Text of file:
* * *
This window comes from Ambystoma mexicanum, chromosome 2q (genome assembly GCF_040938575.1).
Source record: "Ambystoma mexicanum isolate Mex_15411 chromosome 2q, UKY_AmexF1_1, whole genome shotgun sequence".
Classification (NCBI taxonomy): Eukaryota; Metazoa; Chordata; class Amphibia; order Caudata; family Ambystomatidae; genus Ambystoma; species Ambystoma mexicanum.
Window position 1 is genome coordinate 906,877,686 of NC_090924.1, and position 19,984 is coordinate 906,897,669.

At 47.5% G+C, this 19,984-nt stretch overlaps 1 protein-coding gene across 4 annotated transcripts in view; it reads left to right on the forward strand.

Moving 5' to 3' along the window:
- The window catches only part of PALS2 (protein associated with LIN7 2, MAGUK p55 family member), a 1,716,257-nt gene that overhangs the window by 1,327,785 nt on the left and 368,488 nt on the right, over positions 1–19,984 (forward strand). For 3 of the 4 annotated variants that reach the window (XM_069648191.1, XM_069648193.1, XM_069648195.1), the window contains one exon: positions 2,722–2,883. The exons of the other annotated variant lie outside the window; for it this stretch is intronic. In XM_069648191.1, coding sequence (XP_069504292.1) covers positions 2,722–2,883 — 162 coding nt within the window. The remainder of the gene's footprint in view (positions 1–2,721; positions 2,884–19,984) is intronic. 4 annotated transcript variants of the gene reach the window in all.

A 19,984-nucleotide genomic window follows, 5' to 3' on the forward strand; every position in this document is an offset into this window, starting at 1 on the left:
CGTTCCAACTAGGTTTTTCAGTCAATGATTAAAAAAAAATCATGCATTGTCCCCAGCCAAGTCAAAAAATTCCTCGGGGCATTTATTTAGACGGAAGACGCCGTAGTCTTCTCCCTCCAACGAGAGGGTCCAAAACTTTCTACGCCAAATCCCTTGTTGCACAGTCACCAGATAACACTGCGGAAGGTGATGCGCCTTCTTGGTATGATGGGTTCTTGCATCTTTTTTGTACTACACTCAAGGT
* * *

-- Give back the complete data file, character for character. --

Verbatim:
This window comes from Ambystoma mexicanum, chromosome 2q (genome assembly GCF_040938575.1).
Source record: "Ambystoma mexicanum isolate Mex_15411 chromosome 2q, UKY_AmexF1_1, whole genome shotgun sequence".
Classification (NCBI taxonomy): Eukaryota; Metazoa; Chordata; class Amphibia; order Caudata; family Ambystomatidae; genus Ambystoma; species Ambystoma mexicanum.
Window position 1 is genome coordinate 906,877,686 of NC_090924.1, and position 19,984 is coordinate 906,897,669.

At 47.5% G+C, this 19,984-nt stretch overlaps 1 protein-coding gene across 4 annotated transcripts in view; it reads left to right on the forward strand.

Moving 5' to 3' along the window:
- The window catches only part of PALS2 (protein associated with LIN7 2, MAGUK p55 family member), a 1,716,257-nt gene that overhangs the window by 1,327,785 nt on the left and 368,488 nt on the right, over positions 1–19,984 (forward strand). For 3 of the 4 annotated variants that reach the window (XM_069648191.1, XM_069648193.1, XM_069648195.1), the window contains one exon: positions 2,722–2,883. The exons of the other annotated variant lie outside the window; for it this stretch is intronic. In XM_069648191.1, coding sequence (XP_069504292.1) covers positions 2,722–2,883 — 162 coding nt within the window. The remainder of the gene's footprint in view (positions 1–2,721; positions 2,884–19,984) is intronic. 4 annotated transcript variants of the gene reach the window in all.

A 19,984-nucleotide genomic window follows, 5' to 3' on the forward strand; every position in this document is an offset into this window, starting at 1 on the left:
CGTTCCAACTAGGTTTTTCAGTCAATGATTAAAAAAAAATCATGCATTGTCCCCAGCCAAGTCAAAAAATTCCTCGGGGCATTTATTTAGACGGAAGACGCCGTAGTCTTCTCCCTCCAACGAGAGGGTCCAAAACTTTCTACGCCAAATCCCTTGTTGCACAGTCACCAGATAACACTGCGGAAGGTGATGCGCCTTCTTGGTATGATGGGTTCTTGCATCTTTTTTGTACTACACTCAAGGT